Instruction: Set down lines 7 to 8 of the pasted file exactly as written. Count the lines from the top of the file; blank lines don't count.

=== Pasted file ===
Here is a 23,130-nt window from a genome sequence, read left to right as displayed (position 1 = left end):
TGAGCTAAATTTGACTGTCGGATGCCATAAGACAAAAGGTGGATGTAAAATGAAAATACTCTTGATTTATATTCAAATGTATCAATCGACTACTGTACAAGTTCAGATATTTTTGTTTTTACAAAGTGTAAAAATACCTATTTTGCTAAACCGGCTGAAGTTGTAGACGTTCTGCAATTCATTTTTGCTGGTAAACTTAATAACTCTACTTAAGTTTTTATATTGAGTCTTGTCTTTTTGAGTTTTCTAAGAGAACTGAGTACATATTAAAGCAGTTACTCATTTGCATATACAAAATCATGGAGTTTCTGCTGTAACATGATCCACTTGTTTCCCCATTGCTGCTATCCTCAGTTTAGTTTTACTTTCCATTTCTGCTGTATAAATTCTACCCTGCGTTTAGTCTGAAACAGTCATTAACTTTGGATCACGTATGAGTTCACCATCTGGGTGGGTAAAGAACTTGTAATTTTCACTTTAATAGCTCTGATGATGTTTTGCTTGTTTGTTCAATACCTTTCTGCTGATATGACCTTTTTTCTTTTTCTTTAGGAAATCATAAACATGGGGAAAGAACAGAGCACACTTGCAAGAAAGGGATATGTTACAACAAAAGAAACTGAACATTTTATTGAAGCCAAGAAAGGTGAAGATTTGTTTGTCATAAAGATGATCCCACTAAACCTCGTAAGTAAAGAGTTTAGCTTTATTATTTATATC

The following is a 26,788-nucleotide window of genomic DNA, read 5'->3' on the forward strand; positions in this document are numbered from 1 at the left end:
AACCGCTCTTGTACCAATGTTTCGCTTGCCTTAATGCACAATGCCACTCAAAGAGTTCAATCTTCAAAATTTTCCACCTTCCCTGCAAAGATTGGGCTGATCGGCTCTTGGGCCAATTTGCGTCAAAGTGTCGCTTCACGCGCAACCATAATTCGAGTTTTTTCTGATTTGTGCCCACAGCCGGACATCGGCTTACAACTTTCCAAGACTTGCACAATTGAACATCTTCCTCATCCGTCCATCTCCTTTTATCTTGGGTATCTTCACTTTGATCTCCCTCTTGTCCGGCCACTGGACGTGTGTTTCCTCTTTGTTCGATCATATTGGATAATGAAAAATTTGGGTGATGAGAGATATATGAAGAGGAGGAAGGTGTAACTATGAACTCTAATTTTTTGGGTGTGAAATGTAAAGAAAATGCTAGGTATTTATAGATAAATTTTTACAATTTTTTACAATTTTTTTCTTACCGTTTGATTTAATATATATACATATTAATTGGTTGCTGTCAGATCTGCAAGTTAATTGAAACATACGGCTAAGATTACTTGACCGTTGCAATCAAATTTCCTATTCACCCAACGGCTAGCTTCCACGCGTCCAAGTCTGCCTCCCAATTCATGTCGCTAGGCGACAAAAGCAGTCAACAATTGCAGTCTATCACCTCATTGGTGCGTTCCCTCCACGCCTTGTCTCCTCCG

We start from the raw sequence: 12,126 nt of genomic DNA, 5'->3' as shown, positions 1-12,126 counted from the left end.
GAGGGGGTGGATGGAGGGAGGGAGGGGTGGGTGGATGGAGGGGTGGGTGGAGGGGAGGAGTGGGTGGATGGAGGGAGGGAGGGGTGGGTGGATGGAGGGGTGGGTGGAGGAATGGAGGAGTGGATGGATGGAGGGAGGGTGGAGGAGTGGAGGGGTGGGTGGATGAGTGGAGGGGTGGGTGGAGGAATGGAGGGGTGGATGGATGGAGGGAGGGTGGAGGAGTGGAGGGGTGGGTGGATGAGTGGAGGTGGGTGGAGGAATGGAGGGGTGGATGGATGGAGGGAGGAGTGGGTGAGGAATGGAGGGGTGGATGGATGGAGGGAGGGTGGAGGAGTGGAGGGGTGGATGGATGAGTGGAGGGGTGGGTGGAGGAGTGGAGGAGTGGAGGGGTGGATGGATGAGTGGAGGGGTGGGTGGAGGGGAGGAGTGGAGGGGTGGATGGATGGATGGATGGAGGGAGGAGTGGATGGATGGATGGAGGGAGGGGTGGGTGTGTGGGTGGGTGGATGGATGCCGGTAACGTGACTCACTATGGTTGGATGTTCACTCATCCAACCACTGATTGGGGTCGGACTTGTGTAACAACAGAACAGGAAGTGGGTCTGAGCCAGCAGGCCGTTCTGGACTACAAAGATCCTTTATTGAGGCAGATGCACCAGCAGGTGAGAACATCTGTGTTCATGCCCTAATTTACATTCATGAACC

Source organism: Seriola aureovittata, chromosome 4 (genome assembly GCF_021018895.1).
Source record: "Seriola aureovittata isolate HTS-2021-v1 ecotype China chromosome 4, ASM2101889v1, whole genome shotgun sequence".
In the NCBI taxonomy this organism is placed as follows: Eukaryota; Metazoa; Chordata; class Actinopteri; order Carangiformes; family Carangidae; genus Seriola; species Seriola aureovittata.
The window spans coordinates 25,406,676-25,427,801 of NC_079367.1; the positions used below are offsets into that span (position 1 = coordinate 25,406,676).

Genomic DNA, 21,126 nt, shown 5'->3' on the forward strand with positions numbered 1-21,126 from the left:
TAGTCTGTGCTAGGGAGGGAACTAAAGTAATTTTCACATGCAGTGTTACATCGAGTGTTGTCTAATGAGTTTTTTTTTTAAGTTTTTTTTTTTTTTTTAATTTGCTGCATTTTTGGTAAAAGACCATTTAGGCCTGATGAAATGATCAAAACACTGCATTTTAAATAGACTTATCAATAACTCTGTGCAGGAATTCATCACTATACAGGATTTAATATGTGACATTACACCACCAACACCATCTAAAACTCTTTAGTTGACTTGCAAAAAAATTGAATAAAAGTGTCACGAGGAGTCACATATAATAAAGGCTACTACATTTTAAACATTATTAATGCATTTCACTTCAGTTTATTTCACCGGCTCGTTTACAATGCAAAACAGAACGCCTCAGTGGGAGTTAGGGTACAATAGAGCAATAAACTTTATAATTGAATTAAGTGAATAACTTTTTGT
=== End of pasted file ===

Source organism: Seriola aureovittata, chromosome 4 (genome assembly GCF_021018895.1).
Source record: "Seriola aureovittata isolate HTS-2021-v1 ecotype China chromosome 4, ASM2101889v1, whole genome shotgun sequence".